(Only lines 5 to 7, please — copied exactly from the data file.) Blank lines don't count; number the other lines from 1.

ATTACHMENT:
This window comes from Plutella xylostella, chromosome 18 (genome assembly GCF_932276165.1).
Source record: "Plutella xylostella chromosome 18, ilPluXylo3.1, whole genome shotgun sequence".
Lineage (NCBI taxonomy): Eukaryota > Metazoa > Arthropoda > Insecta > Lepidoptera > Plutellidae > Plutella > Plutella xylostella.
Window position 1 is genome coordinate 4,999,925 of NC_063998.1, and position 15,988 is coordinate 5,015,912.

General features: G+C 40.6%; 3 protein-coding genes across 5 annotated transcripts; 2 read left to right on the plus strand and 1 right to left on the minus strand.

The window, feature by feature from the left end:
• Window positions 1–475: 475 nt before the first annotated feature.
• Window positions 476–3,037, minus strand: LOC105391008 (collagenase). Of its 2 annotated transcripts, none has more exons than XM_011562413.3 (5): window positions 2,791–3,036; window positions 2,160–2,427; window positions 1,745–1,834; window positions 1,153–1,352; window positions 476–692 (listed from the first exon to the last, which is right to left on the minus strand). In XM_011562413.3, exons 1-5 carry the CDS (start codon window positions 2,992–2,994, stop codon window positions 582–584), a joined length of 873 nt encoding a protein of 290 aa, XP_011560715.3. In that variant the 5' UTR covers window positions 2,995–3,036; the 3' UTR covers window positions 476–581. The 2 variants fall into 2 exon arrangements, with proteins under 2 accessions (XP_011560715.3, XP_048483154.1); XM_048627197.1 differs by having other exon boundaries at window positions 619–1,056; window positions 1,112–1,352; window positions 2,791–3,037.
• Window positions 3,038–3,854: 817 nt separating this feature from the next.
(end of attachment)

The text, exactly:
General features: G+C 40.6%; 3 protein-coding genes across 5 annotated transcripts; 2 read left to right on the plus strand and 1 right to left on the minus strand.

The window, feature by feature from the left end:
• Window positions 1–475: 475 nt before the first annotated feature.